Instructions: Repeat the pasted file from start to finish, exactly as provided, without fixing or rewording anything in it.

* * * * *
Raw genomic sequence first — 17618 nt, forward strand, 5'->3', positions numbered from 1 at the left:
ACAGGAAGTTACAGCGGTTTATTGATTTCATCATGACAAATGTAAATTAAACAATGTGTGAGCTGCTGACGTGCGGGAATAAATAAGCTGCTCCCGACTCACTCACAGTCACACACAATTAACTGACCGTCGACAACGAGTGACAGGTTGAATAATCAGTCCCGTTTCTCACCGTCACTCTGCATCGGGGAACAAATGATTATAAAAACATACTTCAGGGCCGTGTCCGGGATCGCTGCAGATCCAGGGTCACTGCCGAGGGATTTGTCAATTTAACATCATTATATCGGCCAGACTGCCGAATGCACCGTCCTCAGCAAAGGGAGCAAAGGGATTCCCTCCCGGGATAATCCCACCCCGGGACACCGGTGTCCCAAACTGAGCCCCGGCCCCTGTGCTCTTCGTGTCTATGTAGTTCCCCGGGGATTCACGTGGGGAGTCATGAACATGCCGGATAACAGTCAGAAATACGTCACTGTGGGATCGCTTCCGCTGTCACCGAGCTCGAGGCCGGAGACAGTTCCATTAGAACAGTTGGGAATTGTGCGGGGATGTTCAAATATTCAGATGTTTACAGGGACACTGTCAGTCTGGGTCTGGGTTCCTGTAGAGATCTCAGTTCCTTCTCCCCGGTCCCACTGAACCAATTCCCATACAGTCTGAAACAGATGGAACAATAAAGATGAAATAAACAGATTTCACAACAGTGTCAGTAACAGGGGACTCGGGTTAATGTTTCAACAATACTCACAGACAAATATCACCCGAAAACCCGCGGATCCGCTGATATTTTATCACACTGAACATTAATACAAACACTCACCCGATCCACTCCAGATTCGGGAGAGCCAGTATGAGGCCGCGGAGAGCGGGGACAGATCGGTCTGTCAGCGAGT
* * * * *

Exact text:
Raw genomic sequence first — 17618 nt, forward strand, 5'->3', positions numbered from 1 at the left:
ACAGGAAGTTACAGCGGTTTATTGATTTCATCATGACAAATGTAAATTAAACAATGTGTGAGCTGCTGACGTGCGGGAATAAATAAGCTGCTCCCGACTCACTCACAGTCACACACAATTAACTGACCGTCGACAACGAGTGACAGGTTGAATAATCAGTCCCGTTTCTCACCGTCACTCTGCATCGGGGAACAAATGATTATAAAAACATACTTCAGGGCCGTGTCCGGGATCGCTGCAGATCCAGGGTCACTGCCGAGGGATTTGTCAATTTAACATCATTATATCGGCCAGACTGCCGAATGCACCGTCCTCAGCAAAGGGAGCAAAGGGATTCCCTCCCGGGATAATCCCACCCCGGGACACCGGTGTCCCAAACTGAGCCCCGGCCCCTGTGCTCTTCGTGTCTATGTAGTTCCCCGGGGATTCACGTGGGGAGTCATGAACATGCCGGATAACAGTCAGAAATACGTCACTGTGGGATCGCTTCCGCTGTCACCGAGCTCGAGGCCGGAGACAGTTCCATTAGAACAGTTGGGAATTGTGCGGGGATGTTCAAATATTCAGATGTTTACAGGGACACTGTCAGTCTGGGTCTGGGTTCCTGTAGAGATCTCAGTTCCTTCTCCCCGGTCCCACTGAACCAATTCCCATACAGTCTGAAACAGATGGAACAATAAAGATGAAATAAACAGATTTCACAACAGTGTCAGTAACAGGGGACTCGGGTTAATGTTTCAACAATACTCACAGACAAATATCACCCGAAAACCCGCGGATCCGCTGATATTTTATCACACTGAACATTAATACAAACACTCACCCGATCCACTCCAGATTCGGGAGAGCCAGTATGAGGCCGCGGAGAGCGGGGACAGATCGGTCTGTCAGCGAGT